Loukas Antoniou, Cypriot and Finance Partner, talks about his life at Wargaming’s headquarters in Nicosia
How did you end up at Wargaming?
To be honest, it was a tempting offer as I’m very interested in technology and video games. So, the opportunity to work in this sector, which is not frequent in Cyprus, as well as Wargaming’s international reach made this a great opportunity which I took.
How do people react when you tell people you work in video games?
Usually people who ask me, know I’m in finance/accounting. So, what they usually ask is, what is an accountant doing in a video game company? [laughter] So I tell them, Wargaming still produces numbers so they still need an accountant.
What was your first day like at Wargaming?
I remember it was a bit overwhelming [laughter]. I started in the summer, and I was trying to figure out what I was going to wear to work. After 7 years in the professional world I only had suits, and I knew suit was a no-go for a video game company. I ended up wearing trousers and a shirt, but I think I was still a bit over-dressed because most of the people were wearing shorts.
What’s life like as a Finance Partner?
Work varies depending on the season or current company focus. A big chunk of our work revolves around business planning, but it’s not limited to that. You assist in simple and larger projects. Actually, it’s more than just an accounting role and quite different from my past jobs. It’s about seeing the bigger picture, talking with your stakeholders and helping them plan ahead, correctly, and in line with the corporate strategy.
For instance, Finance Partners also assist with answering simple questions, connecting the various functions within the CFO organization or the company, acquisitions, and office set ups. It’s important that your stakeholders trust you because you’ll become their first point of contact for small and large things. If it’s something you can’t help with, you make sure you link them to the right resource.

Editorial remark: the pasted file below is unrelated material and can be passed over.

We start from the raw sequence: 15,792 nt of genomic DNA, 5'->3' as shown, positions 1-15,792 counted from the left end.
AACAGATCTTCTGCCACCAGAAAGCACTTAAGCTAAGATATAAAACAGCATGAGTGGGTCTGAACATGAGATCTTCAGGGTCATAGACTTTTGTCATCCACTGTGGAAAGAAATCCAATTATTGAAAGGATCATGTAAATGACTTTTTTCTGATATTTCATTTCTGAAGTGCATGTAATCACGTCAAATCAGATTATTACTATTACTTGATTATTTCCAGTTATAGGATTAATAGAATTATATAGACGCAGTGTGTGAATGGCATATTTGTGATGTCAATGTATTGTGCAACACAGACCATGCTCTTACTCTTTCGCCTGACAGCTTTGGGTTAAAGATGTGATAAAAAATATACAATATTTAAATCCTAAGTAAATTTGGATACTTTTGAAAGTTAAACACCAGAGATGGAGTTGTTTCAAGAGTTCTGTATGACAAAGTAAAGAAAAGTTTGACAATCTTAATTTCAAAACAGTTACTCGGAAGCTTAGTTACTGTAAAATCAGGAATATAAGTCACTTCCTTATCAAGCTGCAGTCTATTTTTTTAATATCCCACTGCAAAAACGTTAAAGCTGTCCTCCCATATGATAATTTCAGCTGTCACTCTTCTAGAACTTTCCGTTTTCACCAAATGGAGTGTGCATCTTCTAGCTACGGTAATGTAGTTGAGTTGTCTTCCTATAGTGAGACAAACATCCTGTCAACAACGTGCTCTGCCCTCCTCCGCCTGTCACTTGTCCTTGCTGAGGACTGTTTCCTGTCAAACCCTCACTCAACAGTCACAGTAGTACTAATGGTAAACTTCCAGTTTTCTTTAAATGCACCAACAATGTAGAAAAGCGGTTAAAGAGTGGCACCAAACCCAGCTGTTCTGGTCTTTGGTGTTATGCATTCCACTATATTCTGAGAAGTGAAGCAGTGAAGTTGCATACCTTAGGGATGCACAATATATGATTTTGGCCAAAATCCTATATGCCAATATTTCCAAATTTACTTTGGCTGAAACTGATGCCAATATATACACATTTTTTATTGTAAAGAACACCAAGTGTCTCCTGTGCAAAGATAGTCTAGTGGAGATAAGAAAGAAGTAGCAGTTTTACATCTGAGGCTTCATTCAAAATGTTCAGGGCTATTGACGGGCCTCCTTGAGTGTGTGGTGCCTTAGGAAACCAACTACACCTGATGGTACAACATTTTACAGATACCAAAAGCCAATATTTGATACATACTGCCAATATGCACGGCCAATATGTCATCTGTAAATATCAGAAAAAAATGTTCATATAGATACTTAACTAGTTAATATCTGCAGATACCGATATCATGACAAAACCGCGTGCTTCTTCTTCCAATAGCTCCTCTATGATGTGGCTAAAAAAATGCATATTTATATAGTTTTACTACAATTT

I think the biggest challenge is handling people from various parts of the organization and the world that have different comprehension of financial concepts and being able to present the key points in a form and format that will be easily understood. It’s challenging to communicate and coordinate with multiple individuals and locations across the globe.
How do you establish a return on investment on something that hasn’t happened before?
There’s a lot of factors. A lot of it is all about various departments in the company working together. For example, if it’s a new product, we have an extensive set of data sources that the business intelligence team can pull up, and along with their models, allow us to create an estimate on a return for a project. In addition, we can pull historic data we have from our past business ventures to make key decisions and forecast returns.
If it’s a completely new endeavor, we can’t necessarily foresee the success, but what we can see is if something is not going to work out. The whole prototype and discovery process we have is not to inhibit innovation but to give early warnings if something is not going to succeed, or if it simply does not fit our strategy.
What’s the finance team like in Nicosia?
We have a team of Finance Partners, and we work together on overall planning and strategy across the entire company. Furthermore, we work closely with the other finance teams such as corporate reporting, financial operations, and finance IT. Aside from that, I consider my stakeholders part of my primary team because I work closely with them every day. We’ve built a strong relationship with one another which makes it much simpler to cooperate since stakeholders will start to reach out and consult with you first before anything happens.
Everything in my mind is about perceived value. For example, if you go to a restaurant and you have the best burger you’ve ever had but it was very expensive, you wouldn’t feel ripped off because it was the best burger you’ve ever eaten. However, if you bought a burger for a dollar, but it was a bad burger, you would feel cheated. That’s kind of the same way it is with people. If people see the value in what you have to offer, they will be supporting you on their side because they know you will be supporting them from your end. It’s the perceived value you have across teams. They will want to communicate and discuss with you, and that’s why I consider my stakeholders as my team.